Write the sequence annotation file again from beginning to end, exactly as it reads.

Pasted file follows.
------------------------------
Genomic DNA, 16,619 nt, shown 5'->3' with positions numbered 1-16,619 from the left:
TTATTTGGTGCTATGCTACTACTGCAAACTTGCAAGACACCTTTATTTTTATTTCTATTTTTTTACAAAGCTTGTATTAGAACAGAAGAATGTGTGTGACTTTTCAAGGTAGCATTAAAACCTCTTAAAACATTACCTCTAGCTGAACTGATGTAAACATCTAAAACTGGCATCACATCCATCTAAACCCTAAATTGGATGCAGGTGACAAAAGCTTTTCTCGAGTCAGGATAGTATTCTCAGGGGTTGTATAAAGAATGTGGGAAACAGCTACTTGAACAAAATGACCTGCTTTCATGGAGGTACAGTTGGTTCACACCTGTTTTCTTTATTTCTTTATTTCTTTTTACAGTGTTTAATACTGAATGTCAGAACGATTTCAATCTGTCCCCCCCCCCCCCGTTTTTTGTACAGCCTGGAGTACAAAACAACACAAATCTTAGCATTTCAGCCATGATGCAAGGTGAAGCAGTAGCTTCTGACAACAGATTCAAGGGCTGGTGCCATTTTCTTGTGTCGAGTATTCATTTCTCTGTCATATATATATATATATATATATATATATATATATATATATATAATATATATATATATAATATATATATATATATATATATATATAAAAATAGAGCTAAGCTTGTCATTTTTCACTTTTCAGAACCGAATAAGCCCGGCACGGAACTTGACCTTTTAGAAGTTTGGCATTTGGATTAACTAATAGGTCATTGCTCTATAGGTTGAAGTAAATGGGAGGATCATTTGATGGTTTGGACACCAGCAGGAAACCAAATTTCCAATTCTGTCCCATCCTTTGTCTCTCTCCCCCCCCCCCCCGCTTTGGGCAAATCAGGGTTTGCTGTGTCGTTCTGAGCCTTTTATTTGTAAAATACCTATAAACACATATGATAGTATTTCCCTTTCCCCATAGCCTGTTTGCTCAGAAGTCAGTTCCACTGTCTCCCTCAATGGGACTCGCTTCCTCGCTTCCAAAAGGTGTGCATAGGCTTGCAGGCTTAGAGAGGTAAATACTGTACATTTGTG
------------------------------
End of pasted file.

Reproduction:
Genomic DNA, 16,619 nt, shown 5'->3' with positions numbered 1-16,619 from the left:
TTATTTGGTGCTATGCTACTACTGCAAACTTGCAAGACACCTTTATTTTTATTTCTATTTTTTTACAAAGCTTGTATTAGAACAGAAGAATGTGTGTGACTTTTCAAGGTAGCATTAAAACCTCTTAAAACATTACCTCTAGCTGAACTGATGTAAACATCTAAAACTGGCATCACATCCATCTAAACCCTAAATTGGATGCAGGTGACAAAAGCTTTTCTCGAGTCAGGATAGTATTCTCAGGGGTTGTATAAAGAATGTGGGAAACAGCTACTTGAACAAAATGACCTGCTTTCATGGAGGTACAGTTGGTTCACACCTGTTTTCTTTATTTCTTTATTTCTTTTTACAGTGTTTAATACTGAATGTCAGAACGATTTCAATCTGTCCCCCCCCCCCCCGTTTTTTGTACAGCCTGGAGTACAAAACAACACAAATCTTAGCATTTCAGCCATGATGCAAGGTGAAGCAGTAGCTTCTGACAACAGATTCAAGGGCTGGTGCCATTTTCTTGTGTCGAGTATTCATTTCTCTGTCATATATATATATATATATATATATATATATATATATATATATAATATATATATATATAATATATATATATATATATATATATATAAAAATAGAGCTAAGCTTGTCATTTTTCACTTTTCAGAACCGAATAAGCCCGGCACGGAACTTGACCTTTTAGAAGTTTGGCATTTGGATTAACTAATAGGTCATTGCTCTATAGGTTGAAGTAAATGGGAGGATCATTTGATGGTTTGGACACCAGCAGGAAACCAAATTTCCAATTCTGTCCCATCCTTTGTCTCTCTCCCCCCCCCCCCCGCTTTGGGCAAATCAGGGTTTGCTGTGTCGTTCTGAGCCTTTTATTTGTAAAATACCTATAAACACATATGATAGTATTTCCCTTTCCCCATAGCCTGTTTGCTCAGAAGTCAGTTCCACTGTCTCCCTCAATGGGACTCGCTTCCTCGCTTCCAAAAGGTGTGCATAGGCTTGCAGGCTTAGAGAGGTAAATACTGTACATTTGTG